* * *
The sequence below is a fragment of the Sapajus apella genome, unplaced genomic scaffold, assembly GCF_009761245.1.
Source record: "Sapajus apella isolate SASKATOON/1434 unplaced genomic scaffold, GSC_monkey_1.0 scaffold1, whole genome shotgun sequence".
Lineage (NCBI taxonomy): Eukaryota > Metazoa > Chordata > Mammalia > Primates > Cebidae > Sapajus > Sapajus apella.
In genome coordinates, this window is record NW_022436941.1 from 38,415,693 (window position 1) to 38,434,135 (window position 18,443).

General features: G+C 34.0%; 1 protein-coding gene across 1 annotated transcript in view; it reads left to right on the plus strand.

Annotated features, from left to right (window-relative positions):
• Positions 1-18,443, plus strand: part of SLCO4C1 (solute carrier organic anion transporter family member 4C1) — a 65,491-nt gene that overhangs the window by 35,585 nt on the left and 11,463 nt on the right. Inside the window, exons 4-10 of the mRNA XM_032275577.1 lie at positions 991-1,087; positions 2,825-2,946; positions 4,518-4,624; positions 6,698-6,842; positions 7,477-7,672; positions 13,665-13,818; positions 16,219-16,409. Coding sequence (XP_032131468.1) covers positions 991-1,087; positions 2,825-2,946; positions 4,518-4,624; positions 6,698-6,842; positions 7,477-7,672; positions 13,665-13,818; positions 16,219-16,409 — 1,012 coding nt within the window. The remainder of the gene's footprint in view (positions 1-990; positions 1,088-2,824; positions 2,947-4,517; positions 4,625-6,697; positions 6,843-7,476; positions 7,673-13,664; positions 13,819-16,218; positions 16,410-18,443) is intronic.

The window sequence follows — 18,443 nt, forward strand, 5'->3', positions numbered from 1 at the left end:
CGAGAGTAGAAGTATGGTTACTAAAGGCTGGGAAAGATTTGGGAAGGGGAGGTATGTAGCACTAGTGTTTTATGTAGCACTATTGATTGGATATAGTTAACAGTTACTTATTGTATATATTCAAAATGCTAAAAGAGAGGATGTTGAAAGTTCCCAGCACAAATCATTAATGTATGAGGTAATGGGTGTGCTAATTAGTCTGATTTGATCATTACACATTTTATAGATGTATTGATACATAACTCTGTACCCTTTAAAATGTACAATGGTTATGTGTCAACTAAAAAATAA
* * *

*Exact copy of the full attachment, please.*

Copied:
The sequence below is a fragment of the Sapajus apella genome, unplaced genomic scaffold, assembly GCF_009761245.1.
Source record: "Sapajus apella isolate SASKATOON/1434 unplaced genomic scaffold, GSC_monkey_1.0 scaffold1, whole genome shotgun sequence".
Lineage (NCBI taxonomy): Eukaryota > Metazoa > Chordata > Mammalia > Primates > Cebidae > Sapajus > Sapajus apella.
In genome coordinates, this window is record NW_022436941.1 from 38,415,693 (window position 1) to 38,434,135 (window position 18,443).

General features: G+C 34.0%; 1 protein-coding gene across 1 annotated transcript in view; it reads left to right on the plus strand.

Annotated features, from left to right (window-relative positions):
• Positions 1-18,443, plus strand: part of SLCO4C1 (solute carrier organic anion transporter family member 4C1) — a 65,491-nt gene that overhangs the window by 35,585 nt on the left and 11,463 nt on the right. Inside the window, exons 4-10 of the mRNA XM_032275577.1 lie at positions 991-1,087; positions 2,825-2,946; positions 4,518-4,624; positions 6,698-6,842; positions 7,477-7,672; positions 13,665-13,818; positions 16,219-16,409. Coding sequence (XP_032131468.1) covers positions 991-1,087; positions 2,825-2,946; positions 4,518-4,624; positions 6,698-6,842; positions 7,477-7,672; positions 13,665-13,818; positions 16,219-16,409 — 1,012 coding nt within the window. The remainder of the gene's footprint in view (positions 1-990; positions 1,088-2,824; positions 2,947-4,517; positions 4,625-6,697; positions 6,843-7,476; positions 7,673-13,664; positions 13,819-16,218; positions 16,410-18,443) is intronic.

The window sequence follows — 18,443 nt, forward strand, 5'->3', positions numbered from 1 at the left end:
CGAGAGTAGAAGTATGGTTACTAAAGGCTGGGAAAGATTTGGGAAGGGGAGGTATGTAGCACTAGTGTTTTATGTAGCACTATTGATTGGATATAGTTAACAGTTACTTATTGTATATATTCAAAATGCTAAAAGAGAGGATGTTGAAAGTTCCCAGCACAAATCATTAATGTATGAGGTAATGGGTGTGCTAATTAGTCTGATTTGATCATTACACATTTTATAGATGTATTGATACATAACTCTGTACCCTTTAAAATGTACAATGGTTATGTGTCAACTAAAAAATAA